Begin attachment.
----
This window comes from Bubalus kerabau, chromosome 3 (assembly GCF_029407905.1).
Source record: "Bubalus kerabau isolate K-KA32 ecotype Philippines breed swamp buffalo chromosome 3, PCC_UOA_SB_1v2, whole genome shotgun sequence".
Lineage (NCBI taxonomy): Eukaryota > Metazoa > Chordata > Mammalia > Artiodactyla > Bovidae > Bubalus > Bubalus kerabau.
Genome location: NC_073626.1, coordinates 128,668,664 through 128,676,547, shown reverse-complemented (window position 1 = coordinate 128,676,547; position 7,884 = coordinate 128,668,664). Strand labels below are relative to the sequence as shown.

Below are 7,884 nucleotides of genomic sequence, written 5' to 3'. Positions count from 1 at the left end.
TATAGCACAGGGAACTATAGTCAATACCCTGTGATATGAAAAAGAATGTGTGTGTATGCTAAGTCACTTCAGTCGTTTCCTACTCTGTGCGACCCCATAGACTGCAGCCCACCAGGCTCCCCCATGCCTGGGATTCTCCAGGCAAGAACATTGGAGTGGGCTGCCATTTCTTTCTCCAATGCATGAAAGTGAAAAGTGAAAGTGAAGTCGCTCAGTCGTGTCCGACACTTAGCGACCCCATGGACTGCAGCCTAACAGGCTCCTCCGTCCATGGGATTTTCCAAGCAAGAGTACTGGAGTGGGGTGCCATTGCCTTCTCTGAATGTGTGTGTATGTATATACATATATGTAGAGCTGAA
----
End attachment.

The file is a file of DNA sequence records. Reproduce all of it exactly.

This window comes from Bubalus kerabau, chromosome 3 (assembly GCF_029407905.1).
Source record: "Bubalus kerabau isolate K-KA32 ecotype Philippines breed swamp buffalo chromosome 3, PCC_UOA_SB_1v2, whole genome shotgun sequence".
Lineage (NCBI taxonomy): Eukaryota > Metazoa > Chordata > Mammalia > Artiodactyla > Bovidae > Bubalus > Bubalus kerabau.
Genome location: NC_073626.1, coordinates 128,668,664 through 128,676,547, shown reverse-complemented (window position 1 = coordinate 128,676,547; position 7,884 = coordinate 128,668,664). Strand labels below are relative to the sequence as shown.

Below are 7,884 nucleotides of genomic sequence, written 5' to 3'. Positions count from 1 at the left end.
TATAGCACAGGGAACTATAGTCAATACCCTGTGATATGAAAAAGAATGTGTGTGTATGCTAAGTCACTTCAGTCGTTTCCTACTCTGTGCGACCCCATAGACTGCAGCCCACCAGGCTCCCCCATGCCTGGGATTCTCCAGGCAAGAACATTGGAGTGGGCTGCCATTTCTTTCTCCAATGCATGAAAGTGAAAAGTGAAAGTGAAGTCGCTCAGTCGTGTCCGACACTTAGCGACCCCATGGACTGCAGCCTAACAGGCTCCTCCGTCCATGGGATTTTCCAAGCAAGAGTACTGGAGTGGGGTGCCATTGCCTTCTCTGAATGTGTGTGTATGTATATACATATATGTAGAGCTGAA